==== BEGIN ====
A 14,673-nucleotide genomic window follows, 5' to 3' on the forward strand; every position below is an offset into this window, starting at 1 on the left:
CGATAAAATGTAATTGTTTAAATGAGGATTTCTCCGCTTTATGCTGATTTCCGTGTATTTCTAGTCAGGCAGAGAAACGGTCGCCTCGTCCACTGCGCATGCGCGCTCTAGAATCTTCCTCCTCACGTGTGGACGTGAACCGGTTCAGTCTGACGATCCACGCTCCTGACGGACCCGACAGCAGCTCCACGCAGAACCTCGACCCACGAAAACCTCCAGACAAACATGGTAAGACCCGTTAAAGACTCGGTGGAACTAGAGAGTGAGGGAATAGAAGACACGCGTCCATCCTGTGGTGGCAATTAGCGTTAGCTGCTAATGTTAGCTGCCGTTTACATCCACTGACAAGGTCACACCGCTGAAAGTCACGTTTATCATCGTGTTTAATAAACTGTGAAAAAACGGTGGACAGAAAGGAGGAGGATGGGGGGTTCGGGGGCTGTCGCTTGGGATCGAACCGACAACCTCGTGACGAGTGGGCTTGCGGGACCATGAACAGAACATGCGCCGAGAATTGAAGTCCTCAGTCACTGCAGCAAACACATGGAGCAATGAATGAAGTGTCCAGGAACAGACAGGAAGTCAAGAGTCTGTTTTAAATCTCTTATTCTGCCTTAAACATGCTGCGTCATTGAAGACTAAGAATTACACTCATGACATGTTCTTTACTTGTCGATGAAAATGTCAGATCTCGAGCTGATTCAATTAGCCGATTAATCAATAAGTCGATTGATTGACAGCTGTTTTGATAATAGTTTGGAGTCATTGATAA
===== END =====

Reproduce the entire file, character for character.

A 14,673-nucleotide genomic window follows, 5' to 3' on the forward strand; every position below is an offset into this window, starting at 1 on the left:
CGATAAAATGTAATTGTTTAAATGAGGATTTCTCCGCTTTATGCTGATTTCCGTGTATTTCTAGTCAGGCAGAGAAACGGTCGCCTCGTCCACTGCGCATGCGCGCTCTAGAATCTTCCTCCTCACGTGTGGACGTGAACCGGTTCAGTCTGACGATCCACGCTCCTGACGGACCCGACAGCAGCTCCACGCAGAACCTCGACCCACGAAAACCTCCAGACAAACATGGTAAGACCCGTTAAAGACTCGGTGGAACTAGAGAGTGAGGGAATAGAAGACACGCGTCCATCCTGTGGTGGCAATTAGCGTTAGCTGCTAATGTTAGCTGCCGTTTACATCCACTGACAAGGTCACACCGCTGAAAGTCACGTTTATCATCGTGTTTAATAAACTGTGAAAAAACGGTGGACAGAAAGGAGGAGGATGGGGGGTTCGGGGGCTGTCGCTTGGGATCGAACCGACAACCTCGTGACGAGTGGGCTTGCGGGACCATGAACAGAACATGCGCCGAGAATTGAAGTCCTCAGTCACTGCAGCAAACACATGGAGCAATGAATGAAGTGTCCAGGAACAGACAGGAAGTCAAGAGTCTGTTTTAAATCTCTTATTCTGCCTTAAACATGCTGCGTCATTGAAGACTAAGAATTACACTCATGACATGTTCTTTACTTGTCGATGAAAATGTCAGATCTCGAGCTGATTCAATTAGCCGATTAATCAATAAGTCGATTGATTGACAGCTGTTTTGATAATAGTTTGGAGTCATTGATAA